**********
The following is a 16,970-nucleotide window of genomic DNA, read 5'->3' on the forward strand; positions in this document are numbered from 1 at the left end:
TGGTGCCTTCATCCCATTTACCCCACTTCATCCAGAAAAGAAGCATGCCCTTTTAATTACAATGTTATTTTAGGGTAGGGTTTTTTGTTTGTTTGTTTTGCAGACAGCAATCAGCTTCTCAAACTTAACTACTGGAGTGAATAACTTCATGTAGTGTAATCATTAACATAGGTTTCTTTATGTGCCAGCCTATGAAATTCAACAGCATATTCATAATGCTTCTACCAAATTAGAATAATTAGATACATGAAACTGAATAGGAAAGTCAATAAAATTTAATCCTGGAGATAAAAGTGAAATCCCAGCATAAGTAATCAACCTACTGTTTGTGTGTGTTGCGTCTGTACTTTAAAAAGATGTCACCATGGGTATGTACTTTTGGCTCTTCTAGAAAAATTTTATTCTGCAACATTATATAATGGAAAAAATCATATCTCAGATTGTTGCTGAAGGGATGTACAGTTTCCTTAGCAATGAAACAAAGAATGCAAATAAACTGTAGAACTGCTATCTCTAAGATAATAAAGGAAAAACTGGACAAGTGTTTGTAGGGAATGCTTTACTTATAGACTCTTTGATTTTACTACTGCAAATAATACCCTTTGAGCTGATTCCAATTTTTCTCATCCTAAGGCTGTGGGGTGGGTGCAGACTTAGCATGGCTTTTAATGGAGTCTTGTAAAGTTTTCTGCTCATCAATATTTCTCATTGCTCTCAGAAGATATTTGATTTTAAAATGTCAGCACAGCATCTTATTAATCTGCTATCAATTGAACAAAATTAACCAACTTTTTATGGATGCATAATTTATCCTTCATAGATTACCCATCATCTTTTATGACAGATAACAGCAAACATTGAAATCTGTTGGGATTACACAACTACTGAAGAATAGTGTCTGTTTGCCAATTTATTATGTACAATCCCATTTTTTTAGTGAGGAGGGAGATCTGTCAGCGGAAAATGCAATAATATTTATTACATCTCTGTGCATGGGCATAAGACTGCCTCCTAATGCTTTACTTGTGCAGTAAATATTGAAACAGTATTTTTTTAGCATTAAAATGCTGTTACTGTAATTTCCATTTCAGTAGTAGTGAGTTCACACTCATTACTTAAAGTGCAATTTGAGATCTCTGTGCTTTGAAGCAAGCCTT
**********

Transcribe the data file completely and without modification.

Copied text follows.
The following is a 16,970-nucleotide window of genomic DNA, read 5'->3' on the forward strand; positions in this document are numbered from 1 at the left end:
TGGTGCCTTCATCCCATTTACCCCACTTCATCCAGAAAAGAAGCATGCCCTTTTAATTACAATGTTATTTTAGGGTAGGGTTTTTTGTTTGTTTGTTTTGCAGACAGCAATCAGCTTCTCAAACTTAACTACTGGAGTGAATAACTTCATGTAGTGTAATCATTAACATAGGTTTCTTTATGTGCCAGCCTATGAAATTCAACAGCATATTCATAATGCTTCTACCAAATTAGAATAATTAGATACATGAAACTGAATAGGAAAGTCAATAAAATTTAATCCTGGAGATAAAAGTGAAATCCCAGCATAAGTAATCAACCTACTGTTTGTGTGTGTTGCGTCTGTACTTTAAAAAGATGTCACCATGGGTATGTACTTTTGGCTCTTCTAGAAAAATTTTATTCTGCAACATTATATAATGGAAAAAATCATATCTCAGATTGTTGCTGAAGGGATGTACAGTTTCCTTAGCAATGAAACAAAGAATGCAAATAAACTGTAGAACTGCTATCTCTAAGATAATAAAGGAAAAACTGGACAAGTGTTTGTAGGGAATGCTTTACTTATAGACTCTTTGATTTTACTACTGCAAATAATACCCTTTGAGCTGATTCCAATTTTTCTCATCCTAAGGCTGTGGGGTGGGTGCAGACTTAGCATGGCTTTTAATGGAGTCTTGTAAAGTTTTCTGCTCATCAATATTTCTCATTGCTCTCAGAAGATATTTGATTTTAAAATGTCAGCACAGCATCTTATTAATCTGCTATCAATTGAACAAAATTAACCAACTTTTTATGGATGCATAATTTATCCTTCATAGATTACCCATCATCTTTTATGACAGATAACAGCAAACATTGAAATCTGTTGGGATTACACAACTACTGAAGAATAGTGTCTGTTTGCCAATTTATTATGTACAATCCCATTTTTTTAGTGAGGAGGGAGATCTGTCAGCGGAAAATGCAATAATATTTATTACATCTCTGTGCATGGGCATAAGACTGCCTCCTAATGCTTTACTTGTGCAGTAAATATTGAAACAGTATTTTTTTAGCATTAAAATGCTGTTACTGTAATTTCCATTTCAGTAGTAGTGAGTTCACACTCATTACTTAAAGTGCAATTTGAGATCTCTGTGCTTTGAAGCAAGCCTT